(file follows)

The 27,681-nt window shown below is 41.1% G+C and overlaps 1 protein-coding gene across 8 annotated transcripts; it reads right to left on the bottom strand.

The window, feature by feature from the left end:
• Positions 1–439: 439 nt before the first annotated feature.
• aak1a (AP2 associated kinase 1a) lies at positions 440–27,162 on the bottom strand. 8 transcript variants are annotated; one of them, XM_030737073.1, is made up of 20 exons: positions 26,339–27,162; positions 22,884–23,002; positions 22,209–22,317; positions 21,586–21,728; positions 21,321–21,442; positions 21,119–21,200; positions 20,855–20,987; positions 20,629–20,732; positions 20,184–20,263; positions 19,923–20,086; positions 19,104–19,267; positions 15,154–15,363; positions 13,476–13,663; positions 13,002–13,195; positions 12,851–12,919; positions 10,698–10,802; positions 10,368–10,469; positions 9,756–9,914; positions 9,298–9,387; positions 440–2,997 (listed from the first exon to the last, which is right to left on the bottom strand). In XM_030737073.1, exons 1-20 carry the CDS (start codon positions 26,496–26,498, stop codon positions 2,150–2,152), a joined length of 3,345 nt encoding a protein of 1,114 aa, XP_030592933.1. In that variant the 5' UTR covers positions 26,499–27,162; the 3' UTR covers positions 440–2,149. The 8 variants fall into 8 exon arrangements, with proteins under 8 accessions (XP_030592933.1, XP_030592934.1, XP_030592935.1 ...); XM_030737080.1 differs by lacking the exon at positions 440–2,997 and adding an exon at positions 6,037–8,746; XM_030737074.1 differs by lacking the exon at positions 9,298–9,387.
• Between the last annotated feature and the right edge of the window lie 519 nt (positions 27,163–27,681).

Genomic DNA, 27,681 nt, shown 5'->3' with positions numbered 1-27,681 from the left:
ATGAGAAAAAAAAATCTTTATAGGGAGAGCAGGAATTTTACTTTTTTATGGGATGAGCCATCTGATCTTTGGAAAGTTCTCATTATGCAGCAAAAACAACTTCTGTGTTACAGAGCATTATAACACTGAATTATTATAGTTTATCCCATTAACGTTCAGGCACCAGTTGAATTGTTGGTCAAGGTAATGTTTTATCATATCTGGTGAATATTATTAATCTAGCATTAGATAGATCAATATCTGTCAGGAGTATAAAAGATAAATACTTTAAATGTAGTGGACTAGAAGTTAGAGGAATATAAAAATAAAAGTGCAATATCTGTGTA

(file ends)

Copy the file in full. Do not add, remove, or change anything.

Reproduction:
The 27,681-nt window shown below is 41.1% G+C and overlaps 1 protein-coding gene across 8 annotated transcripts; it reads right to left on the bottom strand.

The window, feature by feature from the left end:
• Positions 1–439: 439 nt before the first annotated feature.
• aak1a (AP2 associated kinase 1a) lies at positions 440–27,162 on the bottom strand. 8 transcript variants are annotated; one of them, XM_030737073.1, is made up of 20 exons: positions 26,339–27,162; positions 22,884–23,002; positions 22,209–22,317; positions 21,586–21,728; positions 21,321–21,442; positions 21,119–21,200; positions 20,855–20,987; positions 20,629–20,732; positions 20,184–20,263; positions 19,923–20,086; positions 19,104–19,267; positions 15,154–15,363; positions 13,476–13,663; positions 13,002–13,195; positions 12,851–12,919; positions 10,698–10,802; positions 10,368–10,469; positions 9,756–9,914; positions 9,298–9,387; positions 440–2,997 (listed from the first exon to the last, which is right to left on the bottom strand). In XM_030737073.1, exons 1-20 carry the CDS (start codon positions 26,496–26,498, stop codon positions 2,150–2,152), a joined length of 3,345 nt encoding a protein of 1,114 aa, XP_030592933.1. In that variant the 5' UTR covers positions 26,499–27,162; the 3' UTR covers positions 440–2,149. The 8 variants fall into 8 exon arrangements, with proteins under 8 accessions (XP_030592933.1, XP_030592934.1, XP_030592935.1 ...); XM_030737080.1 differs by lacking the exon at positions 440–2,997 and adding an exon at positions 6,037–8,746; XM_030737074.1 differs by lacking the exon at positions 9,298–9,387.
• Between the last annotated feature and the right edge of the window lie 519 nt (positions 27,163–27,681).

Genomic DNA, 27,681 nt, shown 5'->3' with positions numbered 1-27,681 from the left:
ATGAGAAAAAAAAATCTTTATAGGGAGAGCAGGAATTTTACTTTTTTATGGGATGAGCCATCTGATCTTTGGAAAGTTCTCATTATGCAGCAAAAACAACTTCTGTGTTACAGAGCATTATAACACTGAATTATTATAGTTTATCCCATTAACGTTCAGGCACCAGTTGAATTGTTGGTCAAGGTAATGTTTTATCATATCTGGTGAATATTATTAATCTAGCATTAGATAGATCAATATCTGTCAGGAGTATAAAAGATAAATACTTTAAATGTAGTGGACTAGAAGTTAGAGGAATATAAAAATAAAAGTGCAATATCTGTGTA